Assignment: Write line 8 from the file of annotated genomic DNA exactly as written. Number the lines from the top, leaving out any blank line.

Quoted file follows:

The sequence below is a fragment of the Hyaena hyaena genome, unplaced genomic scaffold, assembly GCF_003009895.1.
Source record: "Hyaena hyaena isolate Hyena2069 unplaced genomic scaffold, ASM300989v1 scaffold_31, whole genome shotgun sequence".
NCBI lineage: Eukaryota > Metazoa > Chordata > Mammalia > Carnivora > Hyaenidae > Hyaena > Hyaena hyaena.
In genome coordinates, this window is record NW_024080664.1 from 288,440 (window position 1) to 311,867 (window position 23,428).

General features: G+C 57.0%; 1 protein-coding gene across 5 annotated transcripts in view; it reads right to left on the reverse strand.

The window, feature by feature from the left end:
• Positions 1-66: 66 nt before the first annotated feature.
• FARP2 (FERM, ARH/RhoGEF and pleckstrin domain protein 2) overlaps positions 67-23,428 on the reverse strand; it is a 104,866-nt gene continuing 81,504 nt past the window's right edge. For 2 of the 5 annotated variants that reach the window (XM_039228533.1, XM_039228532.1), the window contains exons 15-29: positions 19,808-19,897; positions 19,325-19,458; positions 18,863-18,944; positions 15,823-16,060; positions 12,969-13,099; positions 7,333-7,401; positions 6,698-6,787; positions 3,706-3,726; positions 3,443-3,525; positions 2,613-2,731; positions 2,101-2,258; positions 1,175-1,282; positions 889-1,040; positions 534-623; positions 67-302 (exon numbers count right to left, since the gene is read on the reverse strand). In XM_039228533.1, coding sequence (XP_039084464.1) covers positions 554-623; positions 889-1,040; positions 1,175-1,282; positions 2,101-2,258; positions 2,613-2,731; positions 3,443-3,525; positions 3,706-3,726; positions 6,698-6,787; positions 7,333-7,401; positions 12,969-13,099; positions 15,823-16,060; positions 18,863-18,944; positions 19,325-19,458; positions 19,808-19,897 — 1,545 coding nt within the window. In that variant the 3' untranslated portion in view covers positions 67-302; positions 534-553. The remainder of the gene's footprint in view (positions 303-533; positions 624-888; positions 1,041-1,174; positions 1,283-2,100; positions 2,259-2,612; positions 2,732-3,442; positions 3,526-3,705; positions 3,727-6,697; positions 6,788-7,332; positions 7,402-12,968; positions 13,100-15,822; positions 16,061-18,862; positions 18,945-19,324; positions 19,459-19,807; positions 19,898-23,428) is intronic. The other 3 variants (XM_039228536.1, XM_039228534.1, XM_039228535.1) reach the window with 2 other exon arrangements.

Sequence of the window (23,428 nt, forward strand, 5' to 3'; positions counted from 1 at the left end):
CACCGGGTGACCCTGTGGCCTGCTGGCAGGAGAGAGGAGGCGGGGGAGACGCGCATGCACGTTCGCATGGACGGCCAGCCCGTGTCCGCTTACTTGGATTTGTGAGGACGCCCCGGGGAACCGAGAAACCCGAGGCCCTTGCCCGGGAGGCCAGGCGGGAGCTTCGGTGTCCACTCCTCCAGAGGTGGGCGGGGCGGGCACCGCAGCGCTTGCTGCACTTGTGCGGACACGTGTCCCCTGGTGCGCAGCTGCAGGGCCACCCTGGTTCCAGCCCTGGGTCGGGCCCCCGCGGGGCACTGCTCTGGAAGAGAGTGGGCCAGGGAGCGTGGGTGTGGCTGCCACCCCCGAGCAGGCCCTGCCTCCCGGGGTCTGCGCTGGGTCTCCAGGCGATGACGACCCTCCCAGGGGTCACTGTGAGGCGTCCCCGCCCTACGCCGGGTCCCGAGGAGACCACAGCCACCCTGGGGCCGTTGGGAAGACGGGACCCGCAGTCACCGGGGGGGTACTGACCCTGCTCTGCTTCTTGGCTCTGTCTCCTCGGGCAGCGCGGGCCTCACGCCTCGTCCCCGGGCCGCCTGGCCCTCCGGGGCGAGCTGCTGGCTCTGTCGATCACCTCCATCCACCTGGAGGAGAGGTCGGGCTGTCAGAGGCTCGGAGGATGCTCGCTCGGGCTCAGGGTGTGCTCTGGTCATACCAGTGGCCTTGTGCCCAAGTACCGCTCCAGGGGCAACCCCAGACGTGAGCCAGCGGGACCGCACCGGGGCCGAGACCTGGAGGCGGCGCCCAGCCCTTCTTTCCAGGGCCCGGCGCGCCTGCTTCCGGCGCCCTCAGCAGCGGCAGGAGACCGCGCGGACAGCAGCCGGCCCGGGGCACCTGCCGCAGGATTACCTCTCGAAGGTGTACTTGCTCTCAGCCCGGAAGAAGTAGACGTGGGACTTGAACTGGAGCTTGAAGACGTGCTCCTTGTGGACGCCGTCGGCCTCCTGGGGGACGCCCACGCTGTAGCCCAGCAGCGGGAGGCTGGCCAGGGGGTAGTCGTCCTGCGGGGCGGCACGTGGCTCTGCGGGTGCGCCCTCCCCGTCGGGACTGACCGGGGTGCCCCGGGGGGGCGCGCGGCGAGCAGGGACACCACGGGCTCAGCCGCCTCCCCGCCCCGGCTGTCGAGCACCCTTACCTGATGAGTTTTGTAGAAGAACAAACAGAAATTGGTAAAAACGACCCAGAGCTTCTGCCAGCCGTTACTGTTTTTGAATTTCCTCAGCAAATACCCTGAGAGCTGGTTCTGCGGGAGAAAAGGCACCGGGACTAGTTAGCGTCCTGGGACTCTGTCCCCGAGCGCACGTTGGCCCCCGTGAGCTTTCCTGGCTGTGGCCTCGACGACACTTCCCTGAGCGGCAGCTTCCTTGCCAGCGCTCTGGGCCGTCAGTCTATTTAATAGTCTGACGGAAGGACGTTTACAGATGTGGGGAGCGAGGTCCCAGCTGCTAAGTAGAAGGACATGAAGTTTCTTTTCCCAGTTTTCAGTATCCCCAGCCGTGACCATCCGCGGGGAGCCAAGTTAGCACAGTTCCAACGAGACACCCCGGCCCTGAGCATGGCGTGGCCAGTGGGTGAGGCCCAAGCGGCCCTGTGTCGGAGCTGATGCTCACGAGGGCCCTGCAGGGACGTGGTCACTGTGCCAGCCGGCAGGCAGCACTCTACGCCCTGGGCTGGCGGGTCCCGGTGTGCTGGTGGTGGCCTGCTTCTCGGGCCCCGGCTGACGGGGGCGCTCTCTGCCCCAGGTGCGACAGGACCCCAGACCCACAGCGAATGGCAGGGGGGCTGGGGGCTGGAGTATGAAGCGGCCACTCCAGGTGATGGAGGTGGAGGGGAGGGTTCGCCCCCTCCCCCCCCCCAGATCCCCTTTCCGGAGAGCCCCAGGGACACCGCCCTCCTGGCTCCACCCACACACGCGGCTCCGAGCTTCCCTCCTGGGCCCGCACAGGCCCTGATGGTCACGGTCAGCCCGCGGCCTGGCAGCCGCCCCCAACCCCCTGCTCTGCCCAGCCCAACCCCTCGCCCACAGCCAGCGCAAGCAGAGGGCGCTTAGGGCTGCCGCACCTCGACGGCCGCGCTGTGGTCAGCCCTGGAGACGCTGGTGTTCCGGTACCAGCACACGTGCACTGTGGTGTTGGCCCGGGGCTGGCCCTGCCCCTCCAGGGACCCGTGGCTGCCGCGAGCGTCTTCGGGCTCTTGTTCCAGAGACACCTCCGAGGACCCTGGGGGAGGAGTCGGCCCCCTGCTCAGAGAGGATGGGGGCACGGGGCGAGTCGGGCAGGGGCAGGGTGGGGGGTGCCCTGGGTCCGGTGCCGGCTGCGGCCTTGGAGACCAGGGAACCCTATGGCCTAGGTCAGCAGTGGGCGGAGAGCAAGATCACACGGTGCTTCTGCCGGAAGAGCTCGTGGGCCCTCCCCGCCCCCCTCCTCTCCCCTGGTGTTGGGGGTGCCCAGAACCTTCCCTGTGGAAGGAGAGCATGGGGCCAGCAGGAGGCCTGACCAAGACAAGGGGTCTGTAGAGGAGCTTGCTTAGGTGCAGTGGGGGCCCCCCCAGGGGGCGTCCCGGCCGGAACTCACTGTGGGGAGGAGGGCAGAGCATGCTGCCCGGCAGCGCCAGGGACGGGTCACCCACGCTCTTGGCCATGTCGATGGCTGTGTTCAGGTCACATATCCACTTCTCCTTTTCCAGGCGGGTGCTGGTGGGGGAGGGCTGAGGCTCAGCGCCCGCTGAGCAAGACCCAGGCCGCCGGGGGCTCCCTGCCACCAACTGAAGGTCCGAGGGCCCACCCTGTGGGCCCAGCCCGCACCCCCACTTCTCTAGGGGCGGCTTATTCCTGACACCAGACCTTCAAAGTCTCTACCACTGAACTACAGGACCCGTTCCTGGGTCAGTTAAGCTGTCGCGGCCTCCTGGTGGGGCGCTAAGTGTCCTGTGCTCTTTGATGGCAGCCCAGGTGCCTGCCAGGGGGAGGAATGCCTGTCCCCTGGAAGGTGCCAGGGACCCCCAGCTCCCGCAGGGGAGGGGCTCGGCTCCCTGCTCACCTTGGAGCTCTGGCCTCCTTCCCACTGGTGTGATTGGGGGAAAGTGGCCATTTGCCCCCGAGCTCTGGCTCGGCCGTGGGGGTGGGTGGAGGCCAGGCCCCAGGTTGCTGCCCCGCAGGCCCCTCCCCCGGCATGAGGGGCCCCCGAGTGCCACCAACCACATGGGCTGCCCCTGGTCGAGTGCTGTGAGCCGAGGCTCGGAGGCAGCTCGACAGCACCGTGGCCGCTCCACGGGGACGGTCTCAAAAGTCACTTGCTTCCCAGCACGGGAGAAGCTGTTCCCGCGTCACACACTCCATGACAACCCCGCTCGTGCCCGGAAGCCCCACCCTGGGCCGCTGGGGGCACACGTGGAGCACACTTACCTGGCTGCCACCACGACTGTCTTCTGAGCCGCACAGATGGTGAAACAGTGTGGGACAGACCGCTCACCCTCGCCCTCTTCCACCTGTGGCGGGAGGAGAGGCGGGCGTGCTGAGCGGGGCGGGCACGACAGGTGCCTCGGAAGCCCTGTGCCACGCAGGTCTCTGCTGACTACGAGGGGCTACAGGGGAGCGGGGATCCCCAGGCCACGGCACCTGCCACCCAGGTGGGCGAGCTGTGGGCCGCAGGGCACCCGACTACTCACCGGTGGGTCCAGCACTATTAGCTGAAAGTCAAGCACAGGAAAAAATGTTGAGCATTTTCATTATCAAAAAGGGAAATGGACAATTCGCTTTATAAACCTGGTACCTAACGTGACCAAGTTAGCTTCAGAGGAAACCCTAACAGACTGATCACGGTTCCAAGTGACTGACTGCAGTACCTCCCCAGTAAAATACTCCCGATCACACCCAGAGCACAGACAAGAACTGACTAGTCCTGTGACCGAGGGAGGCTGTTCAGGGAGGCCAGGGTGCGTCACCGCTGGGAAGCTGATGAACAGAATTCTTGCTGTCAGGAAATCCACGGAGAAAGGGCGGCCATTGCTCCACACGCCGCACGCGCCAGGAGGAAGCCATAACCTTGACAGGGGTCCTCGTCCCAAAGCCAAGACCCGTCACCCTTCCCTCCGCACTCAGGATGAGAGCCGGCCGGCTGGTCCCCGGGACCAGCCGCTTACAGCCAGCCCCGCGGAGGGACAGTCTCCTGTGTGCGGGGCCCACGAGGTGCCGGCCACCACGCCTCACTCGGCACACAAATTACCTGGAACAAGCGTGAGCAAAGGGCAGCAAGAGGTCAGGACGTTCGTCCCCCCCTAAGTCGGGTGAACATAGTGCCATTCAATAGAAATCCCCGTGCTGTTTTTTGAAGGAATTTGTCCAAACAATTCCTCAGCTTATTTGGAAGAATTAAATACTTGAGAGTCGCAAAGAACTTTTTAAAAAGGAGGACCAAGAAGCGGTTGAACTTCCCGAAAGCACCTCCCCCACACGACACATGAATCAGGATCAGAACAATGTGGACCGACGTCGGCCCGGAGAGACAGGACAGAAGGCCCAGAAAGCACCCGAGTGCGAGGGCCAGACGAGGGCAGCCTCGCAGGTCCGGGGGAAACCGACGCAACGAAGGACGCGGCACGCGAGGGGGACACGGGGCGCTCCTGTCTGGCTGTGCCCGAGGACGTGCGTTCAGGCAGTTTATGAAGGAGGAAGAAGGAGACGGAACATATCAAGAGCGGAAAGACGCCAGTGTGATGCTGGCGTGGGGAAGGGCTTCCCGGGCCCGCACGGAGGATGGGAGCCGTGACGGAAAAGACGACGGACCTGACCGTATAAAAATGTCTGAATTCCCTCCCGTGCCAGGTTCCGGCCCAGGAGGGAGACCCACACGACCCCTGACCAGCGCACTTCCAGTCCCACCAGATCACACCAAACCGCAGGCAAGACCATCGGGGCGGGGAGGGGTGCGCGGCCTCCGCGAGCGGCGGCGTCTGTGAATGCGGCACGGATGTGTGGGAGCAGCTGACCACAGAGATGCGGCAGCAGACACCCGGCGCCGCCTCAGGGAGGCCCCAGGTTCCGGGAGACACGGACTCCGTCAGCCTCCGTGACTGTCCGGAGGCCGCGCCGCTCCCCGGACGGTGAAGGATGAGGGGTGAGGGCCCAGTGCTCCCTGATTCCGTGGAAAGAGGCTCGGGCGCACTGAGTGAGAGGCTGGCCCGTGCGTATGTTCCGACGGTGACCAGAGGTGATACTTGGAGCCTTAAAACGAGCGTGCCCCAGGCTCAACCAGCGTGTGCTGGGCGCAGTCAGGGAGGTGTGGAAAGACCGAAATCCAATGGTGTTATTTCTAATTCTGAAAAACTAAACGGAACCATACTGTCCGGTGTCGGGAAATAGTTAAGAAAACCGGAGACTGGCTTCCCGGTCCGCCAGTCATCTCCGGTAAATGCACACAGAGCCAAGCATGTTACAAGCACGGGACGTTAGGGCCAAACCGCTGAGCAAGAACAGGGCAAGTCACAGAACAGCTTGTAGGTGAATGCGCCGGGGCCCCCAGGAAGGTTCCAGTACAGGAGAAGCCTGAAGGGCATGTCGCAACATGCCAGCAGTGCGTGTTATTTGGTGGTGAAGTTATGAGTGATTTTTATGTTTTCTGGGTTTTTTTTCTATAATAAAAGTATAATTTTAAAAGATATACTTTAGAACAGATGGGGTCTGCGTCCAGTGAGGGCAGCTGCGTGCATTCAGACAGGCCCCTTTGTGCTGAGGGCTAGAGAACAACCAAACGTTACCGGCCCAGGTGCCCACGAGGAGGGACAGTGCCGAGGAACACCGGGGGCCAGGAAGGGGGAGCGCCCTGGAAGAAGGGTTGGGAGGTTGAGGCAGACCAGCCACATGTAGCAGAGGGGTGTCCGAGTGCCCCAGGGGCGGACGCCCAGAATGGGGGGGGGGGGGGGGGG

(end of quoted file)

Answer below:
• FARP2 (FERM, ARH/RhoGEF and pleckstrin domain protein 2) overlaps positions 67-23,428 on the reverse strand; it is a 104,866-nt gene continuing 81,504 nt past the window's right edge. For 2 of the 5 annotated variants that reach the window (XM_039228533.1, XM_039228532.1), the window contains exons 15-29: positions 19,808-19,897; positions 19,325-19,458; positions 18,863-18,944; positions 15,823-16,060; positions 12,969-13,099; positions 7,333-7,401; positions 6,698-6,787; positions 3,706-3,726; positions 3,443-3,525; positions 2,613-2,731; positions 2,101-2,258; positions 1,175-1,282; positions 889-1,040; positions 534-623; positions 67-302 (exon numbers count right to left, since the gene is read on the reverse strand). In XM_039228533.1, coding sequence (XP_039084464.1) covers positions 554-623; positions 889-1,040; positions 1,175-1,282; positions 2,101-2,258; positions 2,613-2,731; positions 3,443-3,525; positions 3,706-3,726; positions 6,698-6,787; positions 7,333-7,401; positions 12,969-13,099; positions 15,823-16,060; positions 18,863-18,944; positions 19,325-19,458; positions 19,808-19,897 — 1,545 coding nt within the window. In that variant the 3' untranslated portion in view covers positions 67-302; positions 534-553. The remainder of the gene's footprint in view (positions 303-533; positions 624-888; positions 1,041-1,174; positions 1,283-2,100; positions 2,259-2,612; positions 2,732-3,442; positions 3,526-3,705; positions 3,727-6,697; positions 6,788-7,332; positions 7,402-12,968; positions 13,100-15,822; positions 16,061-18,862; positions 18,945-19,324; positions 19,459-19,807; positions 19,898-23,428) is intronic. The other 3 variants (XM_039228536.1, XM_039228534.1, XM_039228535.1) reach the window with 2 other exon arrangements.